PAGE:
FBI Moves its Miami Headquarters to Fancy $156 Million Building in Miramar

FBI Moves its Miami Headquarters to Fancy $156 Million Building in Miramar
Krueck+Sexton

The FBI has one of the flyest pads in South Florida with a brand-new, technologically advanced building in Miramar -- and it wasn't cheap. The stylish new digs cost $156 million, but don't worry about that, taxpayers, because it was built to be environmentally-friendly and help the Bureau save on its light bill.

After 28 years of catching fraudsters and child pornographers from its North Miami Beach location, the FBI relocated to a 330,000 square foot facility at 2030 SW 145th Avenue in Miramar. The new building will have space for more than 1,000 employees. The FBI says the new building will allow it to centralize its South Florida presence by bringing together several offices under one roof.

The $156 million price tag is actually substantially less than the original expected cost, which was $190 million, according to a post last year by The Next Miami. The building, which was dreamed-up by Chicago-based architecture firm Krueck+Sexton, is designed to reduce energy consumption and renew energy on site. Here's how the architects say that happens:

The office building consists of two 70' narrow bars which run in an East to West orientation in order to minimize solar heat gain, while taking advantage of maximum daylight on the office floors. The 6 and 7 story bars are joined at their midpoint by a connecting link, and enclose two landscaped, exterior courtyards. The façades consist of floor-to-ceiling high-performance glass in a unitized curtainwall system in order to admit a maximum of available daylight. They are dynamically articulated in response to sun angles, views from the interior, and subtle reflections of the surrounding sky and wetlands. Exterior perforated sun screens are deployed at the south-facing sides to shield solar gain before it enters the building. A combination of rainwater capture, well water, and use of municipal reclaimed water will reduce consumption of potable water by approx. 95%. Solar photovoltaic arrays on the roofs of the Annex and Garage provide renewable electricity.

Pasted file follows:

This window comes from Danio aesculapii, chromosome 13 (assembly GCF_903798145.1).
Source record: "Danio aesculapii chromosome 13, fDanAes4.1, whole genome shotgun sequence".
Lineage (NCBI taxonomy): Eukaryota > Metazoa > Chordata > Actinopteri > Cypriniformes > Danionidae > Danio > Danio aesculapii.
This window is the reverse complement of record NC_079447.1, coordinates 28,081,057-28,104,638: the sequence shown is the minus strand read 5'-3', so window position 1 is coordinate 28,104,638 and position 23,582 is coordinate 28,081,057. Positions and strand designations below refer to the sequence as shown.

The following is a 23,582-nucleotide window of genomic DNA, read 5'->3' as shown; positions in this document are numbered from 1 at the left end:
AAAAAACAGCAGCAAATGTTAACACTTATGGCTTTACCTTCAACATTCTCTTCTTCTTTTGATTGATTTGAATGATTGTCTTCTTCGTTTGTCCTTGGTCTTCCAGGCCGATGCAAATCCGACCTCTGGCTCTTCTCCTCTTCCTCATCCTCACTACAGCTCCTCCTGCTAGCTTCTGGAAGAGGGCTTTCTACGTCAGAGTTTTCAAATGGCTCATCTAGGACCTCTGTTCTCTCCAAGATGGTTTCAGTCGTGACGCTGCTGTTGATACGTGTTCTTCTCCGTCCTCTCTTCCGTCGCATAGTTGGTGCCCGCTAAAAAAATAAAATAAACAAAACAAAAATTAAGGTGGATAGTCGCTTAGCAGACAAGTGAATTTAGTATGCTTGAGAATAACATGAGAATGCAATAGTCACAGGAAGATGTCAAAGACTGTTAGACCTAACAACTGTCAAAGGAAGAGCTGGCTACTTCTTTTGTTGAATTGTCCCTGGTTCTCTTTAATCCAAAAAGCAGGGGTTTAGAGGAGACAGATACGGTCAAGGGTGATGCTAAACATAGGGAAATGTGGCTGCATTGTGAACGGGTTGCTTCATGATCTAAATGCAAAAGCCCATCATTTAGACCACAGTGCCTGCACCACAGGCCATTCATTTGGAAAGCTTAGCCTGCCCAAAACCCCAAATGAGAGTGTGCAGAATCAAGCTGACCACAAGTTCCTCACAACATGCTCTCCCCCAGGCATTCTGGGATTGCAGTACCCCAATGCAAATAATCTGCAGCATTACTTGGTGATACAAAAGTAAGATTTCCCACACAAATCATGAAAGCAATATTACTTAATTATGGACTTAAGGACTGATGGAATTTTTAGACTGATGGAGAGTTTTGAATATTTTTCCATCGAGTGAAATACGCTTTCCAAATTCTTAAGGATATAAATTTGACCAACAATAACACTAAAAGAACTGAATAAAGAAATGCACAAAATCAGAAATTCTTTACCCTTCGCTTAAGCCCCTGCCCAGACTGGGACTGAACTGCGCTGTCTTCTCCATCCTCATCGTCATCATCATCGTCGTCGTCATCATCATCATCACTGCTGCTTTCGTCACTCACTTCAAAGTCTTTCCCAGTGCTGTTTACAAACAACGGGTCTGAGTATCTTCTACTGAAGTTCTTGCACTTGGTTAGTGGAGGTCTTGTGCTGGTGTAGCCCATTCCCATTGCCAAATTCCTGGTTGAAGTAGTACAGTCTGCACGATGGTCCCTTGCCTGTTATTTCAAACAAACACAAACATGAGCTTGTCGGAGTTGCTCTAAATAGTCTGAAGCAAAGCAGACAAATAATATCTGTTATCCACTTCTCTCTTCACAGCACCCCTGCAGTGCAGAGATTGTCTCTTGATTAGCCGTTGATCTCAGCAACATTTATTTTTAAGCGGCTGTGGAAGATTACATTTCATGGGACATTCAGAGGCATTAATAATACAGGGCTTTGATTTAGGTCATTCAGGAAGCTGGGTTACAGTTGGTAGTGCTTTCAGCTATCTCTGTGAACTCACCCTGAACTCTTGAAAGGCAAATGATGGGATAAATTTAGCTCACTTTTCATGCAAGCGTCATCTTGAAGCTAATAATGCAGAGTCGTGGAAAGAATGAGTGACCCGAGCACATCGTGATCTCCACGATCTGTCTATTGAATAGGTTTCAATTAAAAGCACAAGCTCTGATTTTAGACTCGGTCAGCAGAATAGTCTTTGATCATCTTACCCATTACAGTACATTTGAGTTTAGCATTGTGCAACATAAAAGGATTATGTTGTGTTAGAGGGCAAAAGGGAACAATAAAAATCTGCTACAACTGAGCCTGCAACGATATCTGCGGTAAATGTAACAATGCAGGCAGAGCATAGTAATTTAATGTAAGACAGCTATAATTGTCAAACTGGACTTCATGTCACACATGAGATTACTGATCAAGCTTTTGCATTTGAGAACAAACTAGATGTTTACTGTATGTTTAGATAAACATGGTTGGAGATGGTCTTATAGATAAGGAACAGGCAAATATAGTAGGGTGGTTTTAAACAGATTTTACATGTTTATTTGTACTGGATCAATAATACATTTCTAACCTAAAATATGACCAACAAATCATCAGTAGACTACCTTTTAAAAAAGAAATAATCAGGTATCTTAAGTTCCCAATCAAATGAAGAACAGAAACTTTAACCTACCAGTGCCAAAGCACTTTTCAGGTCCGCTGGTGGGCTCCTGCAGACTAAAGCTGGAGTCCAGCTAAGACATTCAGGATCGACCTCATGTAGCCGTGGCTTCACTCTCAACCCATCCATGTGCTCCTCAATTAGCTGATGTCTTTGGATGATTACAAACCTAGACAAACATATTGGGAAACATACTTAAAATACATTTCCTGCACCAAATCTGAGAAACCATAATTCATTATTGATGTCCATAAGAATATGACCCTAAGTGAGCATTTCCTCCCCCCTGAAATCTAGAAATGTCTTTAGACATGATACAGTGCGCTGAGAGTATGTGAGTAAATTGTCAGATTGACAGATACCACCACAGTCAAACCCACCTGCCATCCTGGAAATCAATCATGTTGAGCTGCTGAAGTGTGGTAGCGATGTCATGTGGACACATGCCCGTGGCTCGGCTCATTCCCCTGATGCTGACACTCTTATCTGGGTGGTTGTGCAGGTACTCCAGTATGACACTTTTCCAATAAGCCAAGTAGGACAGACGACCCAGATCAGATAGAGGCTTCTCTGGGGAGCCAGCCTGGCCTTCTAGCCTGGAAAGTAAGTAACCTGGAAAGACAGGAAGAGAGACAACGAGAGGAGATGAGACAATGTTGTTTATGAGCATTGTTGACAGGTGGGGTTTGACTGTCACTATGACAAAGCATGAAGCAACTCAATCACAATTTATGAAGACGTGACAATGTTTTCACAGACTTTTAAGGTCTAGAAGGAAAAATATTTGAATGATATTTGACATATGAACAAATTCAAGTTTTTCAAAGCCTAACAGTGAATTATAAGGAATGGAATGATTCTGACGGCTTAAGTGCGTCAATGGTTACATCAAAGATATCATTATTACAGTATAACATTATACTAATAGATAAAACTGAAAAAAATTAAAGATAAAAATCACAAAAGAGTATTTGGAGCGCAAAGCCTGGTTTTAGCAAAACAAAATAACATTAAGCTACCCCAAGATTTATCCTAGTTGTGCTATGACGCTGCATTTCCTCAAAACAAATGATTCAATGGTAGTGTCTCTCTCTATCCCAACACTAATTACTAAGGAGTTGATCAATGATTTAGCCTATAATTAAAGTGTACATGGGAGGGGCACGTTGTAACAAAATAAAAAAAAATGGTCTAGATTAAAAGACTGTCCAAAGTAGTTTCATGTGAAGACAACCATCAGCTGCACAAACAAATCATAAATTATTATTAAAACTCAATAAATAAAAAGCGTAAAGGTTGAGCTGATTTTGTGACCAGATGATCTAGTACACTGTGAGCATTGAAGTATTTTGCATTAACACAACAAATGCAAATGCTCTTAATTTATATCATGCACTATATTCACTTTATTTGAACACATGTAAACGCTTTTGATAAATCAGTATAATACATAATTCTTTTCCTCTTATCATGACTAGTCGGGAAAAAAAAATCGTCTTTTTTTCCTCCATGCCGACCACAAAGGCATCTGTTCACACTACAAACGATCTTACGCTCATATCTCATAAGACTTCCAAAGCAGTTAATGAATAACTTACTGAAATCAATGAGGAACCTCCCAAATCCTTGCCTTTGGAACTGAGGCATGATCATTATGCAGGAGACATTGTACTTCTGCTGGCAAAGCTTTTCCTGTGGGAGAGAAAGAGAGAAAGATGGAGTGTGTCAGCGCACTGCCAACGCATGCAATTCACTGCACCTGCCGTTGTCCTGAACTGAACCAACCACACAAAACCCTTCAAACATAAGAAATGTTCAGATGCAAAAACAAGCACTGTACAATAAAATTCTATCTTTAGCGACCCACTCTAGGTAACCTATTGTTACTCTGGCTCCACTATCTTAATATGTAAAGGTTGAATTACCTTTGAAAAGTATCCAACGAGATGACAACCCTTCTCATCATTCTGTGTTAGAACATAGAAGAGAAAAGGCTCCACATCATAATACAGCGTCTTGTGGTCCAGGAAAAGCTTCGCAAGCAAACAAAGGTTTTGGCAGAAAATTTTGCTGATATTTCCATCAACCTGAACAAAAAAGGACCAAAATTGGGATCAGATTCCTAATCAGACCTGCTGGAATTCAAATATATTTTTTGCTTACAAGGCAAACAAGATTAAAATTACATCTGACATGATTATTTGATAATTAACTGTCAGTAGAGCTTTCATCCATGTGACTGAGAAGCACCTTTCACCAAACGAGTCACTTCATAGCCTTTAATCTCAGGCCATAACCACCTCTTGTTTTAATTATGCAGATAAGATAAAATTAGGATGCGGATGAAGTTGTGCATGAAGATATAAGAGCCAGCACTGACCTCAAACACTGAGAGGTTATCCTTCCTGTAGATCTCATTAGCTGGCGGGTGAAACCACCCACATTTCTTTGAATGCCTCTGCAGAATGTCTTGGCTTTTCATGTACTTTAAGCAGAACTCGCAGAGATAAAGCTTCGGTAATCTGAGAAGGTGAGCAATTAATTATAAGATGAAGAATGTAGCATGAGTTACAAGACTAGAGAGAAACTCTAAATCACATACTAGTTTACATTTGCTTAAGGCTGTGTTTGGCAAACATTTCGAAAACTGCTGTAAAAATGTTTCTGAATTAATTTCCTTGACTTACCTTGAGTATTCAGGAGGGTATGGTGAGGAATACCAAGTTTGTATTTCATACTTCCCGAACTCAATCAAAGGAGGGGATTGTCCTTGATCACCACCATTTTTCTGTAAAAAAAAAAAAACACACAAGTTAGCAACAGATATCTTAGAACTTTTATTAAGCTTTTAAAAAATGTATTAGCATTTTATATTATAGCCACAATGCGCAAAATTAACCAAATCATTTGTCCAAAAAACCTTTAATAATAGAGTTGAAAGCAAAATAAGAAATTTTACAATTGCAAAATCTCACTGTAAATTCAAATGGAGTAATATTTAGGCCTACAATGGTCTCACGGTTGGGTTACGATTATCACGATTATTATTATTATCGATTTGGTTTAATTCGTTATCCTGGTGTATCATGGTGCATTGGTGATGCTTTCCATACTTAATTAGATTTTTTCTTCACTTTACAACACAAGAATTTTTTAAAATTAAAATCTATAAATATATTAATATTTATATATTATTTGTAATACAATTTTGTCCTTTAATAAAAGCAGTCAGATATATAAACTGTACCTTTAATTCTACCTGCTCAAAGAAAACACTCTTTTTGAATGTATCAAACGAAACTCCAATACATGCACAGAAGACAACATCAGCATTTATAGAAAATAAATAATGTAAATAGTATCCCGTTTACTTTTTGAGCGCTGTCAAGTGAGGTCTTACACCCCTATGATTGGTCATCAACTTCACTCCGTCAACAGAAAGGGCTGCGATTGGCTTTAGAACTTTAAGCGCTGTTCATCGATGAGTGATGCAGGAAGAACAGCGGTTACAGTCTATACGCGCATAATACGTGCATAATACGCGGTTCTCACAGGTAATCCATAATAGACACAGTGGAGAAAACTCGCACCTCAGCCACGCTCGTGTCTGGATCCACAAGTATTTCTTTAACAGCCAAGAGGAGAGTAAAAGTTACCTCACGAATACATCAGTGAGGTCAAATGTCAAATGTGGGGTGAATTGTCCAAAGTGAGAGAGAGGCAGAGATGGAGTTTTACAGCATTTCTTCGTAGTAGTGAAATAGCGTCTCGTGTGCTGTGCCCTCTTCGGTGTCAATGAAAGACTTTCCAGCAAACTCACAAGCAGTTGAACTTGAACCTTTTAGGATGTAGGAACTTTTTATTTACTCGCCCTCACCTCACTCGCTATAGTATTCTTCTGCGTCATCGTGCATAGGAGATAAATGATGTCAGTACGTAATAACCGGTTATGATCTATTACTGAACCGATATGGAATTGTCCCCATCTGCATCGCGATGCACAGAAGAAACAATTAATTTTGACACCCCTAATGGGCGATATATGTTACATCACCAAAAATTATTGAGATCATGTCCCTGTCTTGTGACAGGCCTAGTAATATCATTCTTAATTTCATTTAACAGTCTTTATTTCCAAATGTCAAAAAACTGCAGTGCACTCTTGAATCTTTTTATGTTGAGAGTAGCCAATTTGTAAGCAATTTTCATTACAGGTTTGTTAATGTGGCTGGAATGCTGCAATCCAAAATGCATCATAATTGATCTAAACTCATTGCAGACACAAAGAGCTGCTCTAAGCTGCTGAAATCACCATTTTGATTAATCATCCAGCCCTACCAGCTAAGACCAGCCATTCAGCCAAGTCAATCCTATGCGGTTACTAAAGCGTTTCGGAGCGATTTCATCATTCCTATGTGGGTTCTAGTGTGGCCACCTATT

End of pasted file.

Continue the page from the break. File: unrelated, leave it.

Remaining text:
The building also gives a nod of appreciation to the Florida's wetlands, which have been restored in the area around the building. "By careful siting and thoughtful shading, courtyards will allow the users of this Federal Office Building to engage regularly with the natural restored habitat," Krueck+Sexton says.

Suddenly, the FBI sounds like a nice place to have a picnic.




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